''The Hottest State'' director lets us in on his artistic vision

By Gregory Kirschling
Updated August 24, 2007 at 04:00 AM EDT

”Maybe it was because of that stupid movie Dead Poets Society, with that whole ‘carpe diem’ thing,” says Ethan Hawke, ”but I really took that whole ‘follow your bliss’ line that people give you when you’re 16 to heart.”

That, more than anything, might best explain Hawke’s varied career up till now. If, after getting an Oscar nomination (for 2001’s Training Day), he felt like taking time off to write a novel, he stopped everything and wrote the novel (Ash Wednesday, his second). When he wanted to play a cokehead Off Broadway (Hurlyburly) or direct a movie about the Chelsea Hotel (Chelsea Walls), he went for it. But four years ago — just as he was gearing up to make 2004’s indie hit Before Sunset after separating from his wife of six years, Uma Thurman — Hawke lost his creative spark and started to wonder how he could get it back.

”Around the time of Before Sunset,” he says, ”I just didn’t know who I was anymore. I had gotten so depressed that I couldn’t find the joy any longer. But working with Rick [Linklater] and Julie [Delpy], my old friends from Before Sunrise, helped me a lot. And since the theater was my first love, and there’s something humbling about the theater, I just went back there. I wanted to touch my own past a little bit. It all coincided with a sense that I needed to rebuild myself after my divorce.”

So, by choice, the last couple of years of Hawke’s life have been spent ”low to the ground,” dedicated primarily to roles in the New York theater — most recently, he received a Tony nomination for his work in Tom Stoppard’s The Coast of Utopia — and also to directing the indie-movie adaptation of his 1996 semiautobiographical novel, The Hottest State (in theaters now). In person, the 36-year-old is like a college student who never finished college — garrulous, philosophical, willing to hang out and keep rapping. Sitting over a bowl of fruit-laced muesli in the same neighborhood café where he’s been coming since he was 22, and where he wrote portions of State, Hawke is upfront about how the film is taken from his own life.

”It’s a personal movie, my favorite kind,” he says of State, which chronicles the doomed love affair between a young actor (Mark Webber) and the girl who ultimately crushes his heart (Catalina Sandino Moreno). In telling the story for the screen, Hawke took inspiration from one of his favorite ”personal” movies, Bob Fosse’s thinly veiled autobiographical All That Jazz. ”Hottest State is a student of Jazz,” Hawke explains. ”On one level, it’s a hopelessly narcissistic film. On another, it tells you something really, really personal and honest and tries to do it well, and be naked, and share what the experience of living life is like. The hope is that like-minded people will gain something from it.”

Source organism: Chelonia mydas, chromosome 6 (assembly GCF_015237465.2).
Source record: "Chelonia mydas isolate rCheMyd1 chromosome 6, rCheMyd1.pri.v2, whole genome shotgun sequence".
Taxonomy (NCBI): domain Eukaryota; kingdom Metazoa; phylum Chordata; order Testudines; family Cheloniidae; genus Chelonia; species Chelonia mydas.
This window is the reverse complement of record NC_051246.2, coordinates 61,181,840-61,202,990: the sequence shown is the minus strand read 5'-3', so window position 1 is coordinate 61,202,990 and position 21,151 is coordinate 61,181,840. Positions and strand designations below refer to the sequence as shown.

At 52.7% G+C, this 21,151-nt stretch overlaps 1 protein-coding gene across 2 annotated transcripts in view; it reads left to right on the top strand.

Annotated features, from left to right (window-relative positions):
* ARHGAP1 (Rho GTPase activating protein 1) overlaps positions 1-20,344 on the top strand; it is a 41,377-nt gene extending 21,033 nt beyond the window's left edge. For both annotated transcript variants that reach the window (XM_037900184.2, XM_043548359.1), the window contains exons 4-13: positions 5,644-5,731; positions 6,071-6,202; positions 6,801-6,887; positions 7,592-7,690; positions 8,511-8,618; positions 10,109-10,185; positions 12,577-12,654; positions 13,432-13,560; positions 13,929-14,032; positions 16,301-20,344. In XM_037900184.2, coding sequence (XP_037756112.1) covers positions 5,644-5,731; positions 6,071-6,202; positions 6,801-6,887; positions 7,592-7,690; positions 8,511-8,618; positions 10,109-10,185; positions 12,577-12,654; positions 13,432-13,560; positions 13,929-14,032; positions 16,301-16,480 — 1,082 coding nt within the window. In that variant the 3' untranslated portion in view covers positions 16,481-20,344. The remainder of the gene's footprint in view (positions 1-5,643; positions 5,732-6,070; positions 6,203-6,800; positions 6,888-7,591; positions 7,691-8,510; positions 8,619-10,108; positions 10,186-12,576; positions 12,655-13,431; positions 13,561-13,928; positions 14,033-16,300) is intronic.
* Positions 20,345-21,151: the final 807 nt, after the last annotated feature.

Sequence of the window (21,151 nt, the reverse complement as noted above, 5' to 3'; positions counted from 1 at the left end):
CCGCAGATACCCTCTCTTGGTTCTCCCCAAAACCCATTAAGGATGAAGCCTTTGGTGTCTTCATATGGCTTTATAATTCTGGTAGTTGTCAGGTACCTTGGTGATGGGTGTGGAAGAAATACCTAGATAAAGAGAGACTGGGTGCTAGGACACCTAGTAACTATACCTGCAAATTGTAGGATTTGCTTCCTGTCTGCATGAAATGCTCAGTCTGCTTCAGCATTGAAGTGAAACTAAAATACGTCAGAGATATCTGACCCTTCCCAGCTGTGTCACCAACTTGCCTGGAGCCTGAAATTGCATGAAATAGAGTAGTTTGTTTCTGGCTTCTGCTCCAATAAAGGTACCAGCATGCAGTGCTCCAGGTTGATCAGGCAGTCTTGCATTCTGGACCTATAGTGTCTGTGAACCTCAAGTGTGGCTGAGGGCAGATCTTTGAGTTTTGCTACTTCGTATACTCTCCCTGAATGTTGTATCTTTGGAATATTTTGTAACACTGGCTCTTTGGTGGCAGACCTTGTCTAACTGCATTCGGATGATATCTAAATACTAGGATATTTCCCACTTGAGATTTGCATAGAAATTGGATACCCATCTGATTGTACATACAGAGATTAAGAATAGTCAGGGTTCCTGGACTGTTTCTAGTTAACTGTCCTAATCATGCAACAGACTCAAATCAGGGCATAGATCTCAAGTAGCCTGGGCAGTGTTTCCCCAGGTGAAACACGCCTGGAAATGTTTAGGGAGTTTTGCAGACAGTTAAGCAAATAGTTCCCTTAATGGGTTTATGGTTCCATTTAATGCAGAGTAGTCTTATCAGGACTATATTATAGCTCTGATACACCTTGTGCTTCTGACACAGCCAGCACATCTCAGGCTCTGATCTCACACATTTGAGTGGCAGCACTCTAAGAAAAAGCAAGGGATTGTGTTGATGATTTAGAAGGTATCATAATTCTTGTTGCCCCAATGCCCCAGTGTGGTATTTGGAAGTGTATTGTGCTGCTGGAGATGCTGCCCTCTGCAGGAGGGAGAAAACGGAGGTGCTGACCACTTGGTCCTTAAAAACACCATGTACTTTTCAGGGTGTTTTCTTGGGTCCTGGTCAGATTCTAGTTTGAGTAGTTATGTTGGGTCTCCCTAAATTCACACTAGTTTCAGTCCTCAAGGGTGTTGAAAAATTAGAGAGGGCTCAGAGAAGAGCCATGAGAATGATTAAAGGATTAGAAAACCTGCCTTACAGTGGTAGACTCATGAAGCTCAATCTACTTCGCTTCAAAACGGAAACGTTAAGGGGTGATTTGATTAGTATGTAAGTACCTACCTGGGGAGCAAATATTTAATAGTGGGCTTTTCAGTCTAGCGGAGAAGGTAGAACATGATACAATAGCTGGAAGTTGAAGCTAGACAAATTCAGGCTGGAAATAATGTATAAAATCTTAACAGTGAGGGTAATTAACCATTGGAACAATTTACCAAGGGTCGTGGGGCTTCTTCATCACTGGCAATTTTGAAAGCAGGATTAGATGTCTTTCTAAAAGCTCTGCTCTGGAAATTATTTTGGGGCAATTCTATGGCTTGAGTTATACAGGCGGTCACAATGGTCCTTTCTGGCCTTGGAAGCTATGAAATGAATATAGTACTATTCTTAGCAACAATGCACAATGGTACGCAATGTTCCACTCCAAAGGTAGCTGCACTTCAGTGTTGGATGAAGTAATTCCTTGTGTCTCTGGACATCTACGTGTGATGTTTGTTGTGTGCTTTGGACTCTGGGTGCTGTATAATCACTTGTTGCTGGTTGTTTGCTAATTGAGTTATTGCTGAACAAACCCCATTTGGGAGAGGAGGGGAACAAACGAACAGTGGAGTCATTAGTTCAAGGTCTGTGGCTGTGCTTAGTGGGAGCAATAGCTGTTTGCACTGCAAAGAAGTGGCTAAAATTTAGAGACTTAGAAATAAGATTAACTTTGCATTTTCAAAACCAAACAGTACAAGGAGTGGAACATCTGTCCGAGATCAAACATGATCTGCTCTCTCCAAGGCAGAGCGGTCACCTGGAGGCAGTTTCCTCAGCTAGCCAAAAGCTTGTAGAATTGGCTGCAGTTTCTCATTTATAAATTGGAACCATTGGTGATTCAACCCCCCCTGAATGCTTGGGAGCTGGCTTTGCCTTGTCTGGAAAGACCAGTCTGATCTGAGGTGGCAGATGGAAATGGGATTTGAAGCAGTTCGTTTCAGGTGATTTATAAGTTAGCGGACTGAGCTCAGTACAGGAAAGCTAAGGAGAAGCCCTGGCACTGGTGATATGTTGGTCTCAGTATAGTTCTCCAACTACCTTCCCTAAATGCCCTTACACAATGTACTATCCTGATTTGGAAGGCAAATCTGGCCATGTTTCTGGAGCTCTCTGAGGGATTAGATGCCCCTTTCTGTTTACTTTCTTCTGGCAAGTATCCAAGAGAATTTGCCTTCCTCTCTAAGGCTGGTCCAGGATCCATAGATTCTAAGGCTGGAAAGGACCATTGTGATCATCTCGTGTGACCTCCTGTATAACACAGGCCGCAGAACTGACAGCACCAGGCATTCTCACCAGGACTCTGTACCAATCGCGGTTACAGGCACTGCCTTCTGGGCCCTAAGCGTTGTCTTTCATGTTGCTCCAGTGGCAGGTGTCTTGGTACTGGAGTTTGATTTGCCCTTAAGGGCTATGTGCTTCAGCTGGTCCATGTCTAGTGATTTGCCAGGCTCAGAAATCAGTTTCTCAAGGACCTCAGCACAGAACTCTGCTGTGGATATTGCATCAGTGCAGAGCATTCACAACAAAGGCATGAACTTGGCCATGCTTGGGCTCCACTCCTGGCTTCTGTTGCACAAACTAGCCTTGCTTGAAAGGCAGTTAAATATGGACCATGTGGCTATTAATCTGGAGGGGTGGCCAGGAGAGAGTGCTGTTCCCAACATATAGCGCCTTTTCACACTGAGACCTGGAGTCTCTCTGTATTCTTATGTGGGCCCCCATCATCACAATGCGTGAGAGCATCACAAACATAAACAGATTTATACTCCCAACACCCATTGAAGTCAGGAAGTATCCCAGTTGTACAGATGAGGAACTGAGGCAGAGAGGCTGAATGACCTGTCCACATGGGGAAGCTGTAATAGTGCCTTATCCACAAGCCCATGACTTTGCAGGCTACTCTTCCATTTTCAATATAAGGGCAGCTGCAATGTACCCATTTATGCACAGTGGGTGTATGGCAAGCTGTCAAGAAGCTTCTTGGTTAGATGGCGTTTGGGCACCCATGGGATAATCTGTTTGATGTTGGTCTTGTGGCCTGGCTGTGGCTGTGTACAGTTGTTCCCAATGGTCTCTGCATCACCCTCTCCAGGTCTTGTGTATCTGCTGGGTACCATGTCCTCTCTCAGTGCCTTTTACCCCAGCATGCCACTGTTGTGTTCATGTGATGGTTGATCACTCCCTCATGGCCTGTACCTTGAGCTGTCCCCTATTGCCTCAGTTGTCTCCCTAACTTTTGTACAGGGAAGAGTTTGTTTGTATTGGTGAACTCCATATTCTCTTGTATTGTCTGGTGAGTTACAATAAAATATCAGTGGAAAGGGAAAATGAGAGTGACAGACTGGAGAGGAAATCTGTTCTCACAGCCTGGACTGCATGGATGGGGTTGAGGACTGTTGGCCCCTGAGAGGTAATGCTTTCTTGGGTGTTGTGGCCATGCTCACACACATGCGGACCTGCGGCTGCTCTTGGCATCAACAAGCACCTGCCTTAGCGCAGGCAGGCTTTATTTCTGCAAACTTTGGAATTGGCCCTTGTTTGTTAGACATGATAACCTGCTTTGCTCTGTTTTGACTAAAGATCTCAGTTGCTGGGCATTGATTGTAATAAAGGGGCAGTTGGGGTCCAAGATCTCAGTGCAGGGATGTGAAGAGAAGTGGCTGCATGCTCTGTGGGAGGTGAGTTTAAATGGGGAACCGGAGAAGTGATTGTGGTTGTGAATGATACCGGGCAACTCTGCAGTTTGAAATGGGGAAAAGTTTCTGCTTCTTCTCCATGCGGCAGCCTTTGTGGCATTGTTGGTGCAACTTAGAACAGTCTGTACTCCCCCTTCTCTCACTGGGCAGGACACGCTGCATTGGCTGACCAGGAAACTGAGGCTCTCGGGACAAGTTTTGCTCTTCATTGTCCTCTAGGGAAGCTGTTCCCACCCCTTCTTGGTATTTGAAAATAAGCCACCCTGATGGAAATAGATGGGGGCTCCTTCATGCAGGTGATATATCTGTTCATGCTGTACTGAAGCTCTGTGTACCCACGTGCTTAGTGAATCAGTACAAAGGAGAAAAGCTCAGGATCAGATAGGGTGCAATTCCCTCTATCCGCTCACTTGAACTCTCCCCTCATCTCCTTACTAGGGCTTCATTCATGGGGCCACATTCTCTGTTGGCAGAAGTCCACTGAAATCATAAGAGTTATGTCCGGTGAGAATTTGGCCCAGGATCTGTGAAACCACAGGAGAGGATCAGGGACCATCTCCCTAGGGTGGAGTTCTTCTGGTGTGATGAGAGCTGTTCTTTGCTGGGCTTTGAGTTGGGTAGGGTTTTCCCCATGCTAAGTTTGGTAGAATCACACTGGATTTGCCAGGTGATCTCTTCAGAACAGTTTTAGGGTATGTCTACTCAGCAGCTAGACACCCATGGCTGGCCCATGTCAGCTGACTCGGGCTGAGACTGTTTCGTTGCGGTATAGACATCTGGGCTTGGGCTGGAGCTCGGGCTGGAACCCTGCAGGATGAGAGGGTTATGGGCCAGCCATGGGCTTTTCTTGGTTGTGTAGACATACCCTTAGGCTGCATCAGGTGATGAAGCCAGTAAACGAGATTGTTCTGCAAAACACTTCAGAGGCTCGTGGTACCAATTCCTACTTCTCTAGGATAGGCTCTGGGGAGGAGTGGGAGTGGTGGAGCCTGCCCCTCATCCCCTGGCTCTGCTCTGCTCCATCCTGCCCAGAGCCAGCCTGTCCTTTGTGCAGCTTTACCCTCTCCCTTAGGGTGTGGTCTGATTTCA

That approach worked just fine for Hawke in the intensely ruminative Before Sunset, which netted him, Linklater, and Delpy scores of sensitive twenty- and thirtysomething fans, as well as an Oscar nomination for the screenplay. That approach also sometimes gets Hawke in trouble with critics who, for instance, weren’t especially kind to The Hottest State, or to Hawke for even presuming to write it.

”I think some people think Ethan’s calculated: ‘Oh, he’s trying to be this or that,”’ says Linklater, a close friend since they first collaborated on Sunrise in 1994. ”But a guy like Ethan honestly isn’t working for anyone’s approval. I swear to God, the guy just follows his artistic muse. He does it to do it, and he doesn’t care where the chips fall.”

Since bottoming out a couple of years ago, Hawke sounds like he’s finally getting back his footing. Asked if he felt vilified by the tabloids, which pointed the finger at him for the breakup with Thurman, Hawke replies, ”Oh, God, yes!” but indicates life has settled down since then. ”I mean, nobody starts a family to not have it work out,” he says. ”The disappointment is there. But I’ve started to feel better. I’m kind of back in touch with my life.”

His kids with Thurman — Maya, 9, and Levon Roan, 5 — will visit him on the set of Daybreakers, a vampire movie he’s leaving to go shoot in Australia later this afternoon. He’s hoping it’ll be the kind of big commercial success you need in Hollywood every couple of years if what you really want to do is follow your proverbial bliss and make more Before Sunsets and The Hottest States, films that try to speak to people one-on-one.

”I just hope,” he says, ”that The Hottest State is the kind of movie where, 10 years from now, somebody will be going through a really bad breakup, and a friend of theirs will say, ‘Have you seen The Hottest State?’ and they’ll say, ‘No,’ and they’ll slide in the DVD together, and then talk about it all night. That’s my dream.”

Ethan Hawke’s Essentials
The album, film, and epic novel that thrill him most

Sky Blue Sky, Wilco
Hawke, a fan of frontman Jeff Tweedy, loves Wilco’s latest. ”It starts with a happy little guitar riff and the line, ‘Maybe the sun will shine today.’ I felt like, ‘He’s happy!’ And I thought, ‘I am too!’ Corny, but I love him.”

”I remember when I was 18, I thought I would make a movie like Reds someday. Now I’m almost as old as Warren Beatty when he made it. Not quite, but I’m nowhere close to doing something that good. How am I going to do it? Do I still hope I can? I don’t know.”

Anna Karenina, Leo Tolstoy
”If you haven’t read this, stop what you’re doing and read it. The greatest book ever written. It’s what you want when you put on a new record, or go to church — it’s what you want at 3 a.m. or 12 in the afternoon.”